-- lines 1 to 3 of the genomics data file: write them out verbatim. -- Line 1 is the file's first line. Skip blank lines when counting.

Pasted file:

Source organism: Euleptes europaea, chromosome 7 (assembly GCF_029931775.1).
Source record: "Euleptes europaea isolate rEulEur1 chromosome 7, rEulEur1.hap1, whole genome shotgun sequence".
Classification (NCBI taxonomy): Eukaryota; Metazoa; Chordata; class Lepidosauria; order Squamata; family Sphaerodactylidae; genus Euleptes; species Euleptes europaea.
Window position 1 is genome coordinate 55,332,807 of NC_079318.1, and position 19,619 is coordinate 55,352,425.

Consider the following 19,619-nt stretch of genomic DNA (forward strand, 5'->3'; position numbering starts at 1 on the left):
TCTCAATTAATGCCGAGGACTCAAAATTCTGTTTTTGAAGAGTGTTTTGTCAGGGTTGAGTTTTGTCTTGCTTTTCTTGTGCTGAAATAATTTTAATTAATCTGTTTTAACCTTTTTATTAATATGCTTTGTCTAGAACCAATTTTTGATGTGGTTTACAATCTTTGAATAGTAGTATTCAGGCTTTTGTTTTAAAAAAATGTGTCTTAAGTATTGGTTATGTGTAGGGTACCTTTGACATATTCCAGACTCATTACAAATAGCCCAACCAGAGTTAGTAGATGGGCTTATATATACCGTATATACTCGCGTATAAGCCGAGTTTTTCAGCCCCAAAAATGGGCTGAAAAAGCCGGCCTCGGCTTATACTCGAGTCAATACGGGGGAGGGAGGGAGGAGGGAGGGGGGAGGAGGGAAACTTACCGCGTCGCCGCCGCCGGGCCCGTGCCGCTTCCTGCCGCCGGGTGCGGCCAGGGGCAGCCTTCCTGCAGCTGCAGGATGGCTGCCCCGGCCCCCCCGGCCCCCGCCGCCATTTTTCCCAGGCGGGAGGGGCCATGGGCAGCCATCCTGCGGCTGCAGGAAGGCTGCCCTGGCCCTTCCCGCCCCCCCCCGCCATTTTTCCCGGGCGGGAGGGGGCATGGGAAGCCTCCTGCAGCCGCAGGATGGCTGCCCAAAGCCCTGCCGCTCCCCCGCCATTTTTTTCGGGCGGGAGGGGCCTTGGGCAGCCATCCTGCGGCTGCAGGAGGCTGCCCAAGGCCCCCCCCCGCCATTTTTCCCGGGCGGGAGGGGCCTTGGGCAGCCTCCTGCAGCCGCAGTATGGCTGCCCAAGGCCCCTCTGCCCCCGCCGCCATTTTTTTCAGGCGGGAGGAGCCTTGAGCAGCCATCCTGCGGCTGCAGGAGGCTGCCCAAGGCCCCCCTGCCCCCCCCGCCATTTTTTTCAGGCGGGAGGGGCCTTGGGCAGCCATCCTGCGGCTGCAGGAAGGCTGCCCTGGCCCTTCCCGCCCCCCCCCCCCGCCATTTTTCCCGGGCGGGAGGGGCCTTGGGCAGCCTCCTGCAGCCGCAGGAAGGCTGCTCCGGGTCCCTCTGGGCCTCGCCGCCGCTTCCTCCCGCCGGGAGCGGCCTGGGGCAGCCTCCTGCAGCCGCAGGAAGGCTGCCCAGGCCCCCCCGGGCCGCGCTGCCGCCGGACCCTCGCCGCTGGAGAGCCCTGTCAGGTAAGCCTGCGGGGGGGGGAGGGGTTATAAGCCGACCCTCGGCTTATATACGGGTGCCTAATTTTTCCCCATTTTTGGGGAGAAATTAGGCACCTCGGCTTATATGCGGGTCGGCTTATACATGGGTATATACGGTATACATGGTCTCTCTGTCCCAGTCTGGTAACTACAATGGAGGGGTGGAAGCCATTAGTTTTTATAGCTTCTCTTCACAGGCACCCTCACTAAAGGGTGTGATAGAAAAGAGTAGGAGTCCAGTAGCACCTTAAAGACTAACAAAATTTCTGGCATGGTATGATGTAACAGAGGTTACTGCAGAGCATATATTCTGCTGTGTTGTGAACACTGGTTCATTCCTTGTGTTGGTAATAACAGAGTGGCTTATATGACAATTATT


Source organism: Euleptes europaea, chromosome 7 (assembly GCF_029931775.1).
Source record: "Euleptes europaea isolate rEulEur1 chromosome 7, rEulEur1.hap1, whole genome shotgun sequence".
Classification (NCBI taxonomy): Eukaryota; Metazoa; Chordata; class Lepidosauria; order Squamata; family Sphaerodactylidae; genus Euleptes; species Euleptes europaea.